Bathroom Digest: Teller's Restaurant


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Whoever coined the term "pissing away money" would have felt right at home in the bathroom of Teller's, the upscale Lawrence restaurant. Long before it was Teller's, the building was known as the The First National Bank of Lawrence and like most banks of the era, it had a sizable vault.

Nearly forty years ago the bank moved two blocks to Ninth and Massachusetts, leaving the building and vault empty. The building was occupied by various organizations until the Overland Pizza Company turned into the Italian restaurant now known as Teller's in 1992. The bank vault became the bathroom.


The heavy two-foot thick stainless steel door that used to guard the bank safe is still attached (permanently bolted open) and serves as the main reminder of what the space was originally used for. Patrons can see the safe door's inner-workings, which include a maze of heavy wires, bolts and four small timing clocks. The door and original vault was designed by the Mosler Safe Company, the premier vault company during the first half of the twentieth century. When it wasn't building missile silos for the Manhattan Project, the Mosler Company built some of the world's finest safes, boasting that they were one of the few items to survive direct nuclear blasts in Hiroshima.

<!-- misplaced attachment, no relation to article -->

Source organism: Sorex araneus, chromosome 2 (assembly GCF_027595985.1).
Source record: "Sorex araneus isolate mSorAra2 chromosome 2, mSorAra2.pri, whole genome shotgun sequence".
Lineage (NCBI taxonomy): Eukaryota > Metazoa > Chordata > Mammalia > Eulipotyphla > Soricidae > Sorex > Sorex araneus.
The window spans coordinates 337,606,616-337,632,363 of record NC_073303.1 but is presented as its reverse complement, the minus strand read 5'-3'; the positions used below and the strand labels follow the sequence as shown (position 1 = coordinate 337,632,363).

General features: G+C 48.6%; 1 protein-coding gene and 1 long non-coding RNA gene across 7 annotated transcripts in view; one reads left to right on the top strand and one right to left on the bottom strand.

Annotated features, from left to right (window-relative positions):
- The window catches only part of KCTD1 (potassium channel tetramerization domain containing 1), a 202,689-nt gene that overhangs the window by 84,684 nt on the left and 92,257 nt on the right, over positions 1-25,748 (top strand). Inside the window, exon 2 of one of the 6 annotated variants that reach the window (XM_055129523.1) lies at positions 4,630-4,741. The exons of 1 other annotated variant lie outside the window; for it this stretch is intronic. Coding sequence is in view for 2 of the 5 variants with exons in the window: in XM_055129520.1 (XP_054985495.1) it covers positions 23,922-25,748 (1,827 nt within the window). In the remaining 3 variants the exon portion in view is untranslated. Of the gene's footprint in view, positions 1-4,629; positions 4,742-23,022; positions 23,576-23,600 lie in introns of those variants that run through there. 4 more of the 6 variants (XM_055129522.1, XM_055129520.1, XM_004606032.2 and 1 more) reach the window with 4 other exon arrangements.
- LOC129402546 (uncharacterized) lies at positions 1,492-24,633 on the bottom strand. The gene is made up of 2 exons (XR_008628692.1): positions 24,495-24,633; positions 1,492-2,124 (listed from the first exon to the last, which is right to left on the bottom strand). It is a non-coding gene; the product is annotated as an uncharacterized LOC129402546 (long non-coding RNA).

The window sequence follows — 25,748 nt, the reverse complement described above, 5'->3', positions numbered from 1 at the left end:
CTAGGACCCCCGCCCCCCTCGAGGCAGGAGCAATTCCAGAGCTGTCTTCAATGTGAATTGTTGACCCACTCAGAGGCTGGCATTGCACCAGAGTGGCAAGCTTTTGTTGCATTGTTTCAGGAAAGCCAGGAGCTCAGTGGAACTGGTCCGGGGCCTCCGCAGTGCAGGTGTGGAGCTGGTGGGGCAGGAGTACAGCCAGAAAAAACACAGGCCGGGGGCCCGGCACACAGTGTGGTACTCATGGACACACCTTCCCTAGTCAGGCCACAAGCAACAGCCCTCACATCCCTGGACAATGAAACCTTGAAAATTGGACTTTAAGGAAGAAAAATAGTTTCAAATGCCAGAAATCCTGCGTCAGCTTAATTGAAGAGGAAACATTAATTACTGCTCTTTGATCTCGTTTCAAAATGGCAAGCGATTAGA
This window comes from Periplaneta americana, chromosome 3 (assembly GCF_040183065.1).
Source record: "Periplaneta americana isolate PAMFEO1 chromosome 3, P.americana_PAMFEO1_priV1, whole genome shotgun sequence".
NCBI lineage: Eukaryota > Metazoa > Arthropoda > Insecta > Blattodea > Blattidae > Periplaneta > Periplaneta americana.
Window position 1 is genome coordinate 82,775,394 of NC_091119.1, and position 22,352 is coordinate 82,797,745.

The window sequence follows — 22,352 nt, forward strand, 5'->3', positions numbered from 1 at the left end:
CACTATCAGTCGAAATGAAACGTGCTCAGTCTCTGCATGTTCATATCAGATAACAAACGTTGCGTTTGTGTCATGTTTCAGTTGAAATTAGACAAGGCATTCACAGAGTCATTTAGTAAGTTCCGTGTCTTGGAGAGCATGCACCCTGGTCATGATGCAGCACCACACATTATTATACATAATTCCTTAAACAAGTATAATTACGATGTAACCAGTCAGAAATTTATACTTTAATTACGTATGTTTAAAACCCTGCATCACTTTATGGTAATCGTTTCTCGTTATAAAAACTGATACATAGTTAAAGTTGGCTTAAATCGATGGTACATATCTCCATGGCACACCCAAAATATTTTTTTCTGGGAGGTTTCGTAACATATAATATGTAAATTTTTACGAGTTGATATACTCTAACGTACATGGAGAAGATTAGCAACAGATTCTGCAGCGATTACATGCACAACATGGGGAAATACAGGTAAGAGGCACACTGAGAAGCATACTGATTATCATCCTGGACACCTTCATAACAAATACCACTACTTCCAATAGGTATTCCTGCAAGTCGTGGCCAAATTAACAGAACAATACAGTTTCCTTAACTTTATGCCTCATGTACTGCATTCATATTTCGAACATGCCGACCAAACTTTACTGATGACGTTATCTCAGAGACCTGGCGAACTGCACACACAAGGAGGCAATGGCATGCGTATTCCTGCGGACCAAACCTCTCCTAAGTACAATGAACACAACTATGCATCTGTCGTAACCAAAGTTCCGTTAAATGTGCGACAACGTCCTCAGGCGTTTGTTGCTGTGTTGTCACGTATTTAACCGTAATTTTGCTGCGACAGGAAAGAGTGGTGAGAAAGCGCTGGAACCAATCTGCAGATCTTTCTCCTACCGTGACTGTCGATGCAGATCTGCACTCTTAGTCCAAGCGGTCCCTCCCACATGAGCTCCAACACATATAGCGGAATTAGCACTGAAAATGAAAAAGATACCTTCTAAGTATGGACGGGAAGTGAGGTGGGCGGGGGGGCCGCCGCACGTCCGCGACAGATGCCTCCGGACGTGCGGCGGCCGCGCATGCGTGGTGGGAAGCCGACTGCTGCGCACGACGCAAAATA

Though the door has been left in place, the rest of the vault has been redesigned to make it workable for a high-traffic restaurant like Teller's. The waiting area for the restrooms is immediately inside the vault. It's difficult to get a sense of what the original vault looked like but the low ceilings and acoustics give the waiting area a claustrophobic feel that highly contrasts the airy spaces and high ceilings in the rest of the restaurant. As for the restrooms themselves: Sadly, the men's bathroom looks in every way like a generic restaurant restroom, complete with a fake plant in the corner.


Besides being hidden behind a vault door, the restrooms are also located right next to the open-area kitchen in the middle of the restaurant. As the maître d' explained to me, it's not uncommon for first-time guests to walk straight into the kitchen floor looking for the bathroom. The reason she was explaining this to me was because I had done that very thing. The kitchen staff didn't even blink.

"Oh, that bank-vault door," I said as she kindly pointed it out to me.


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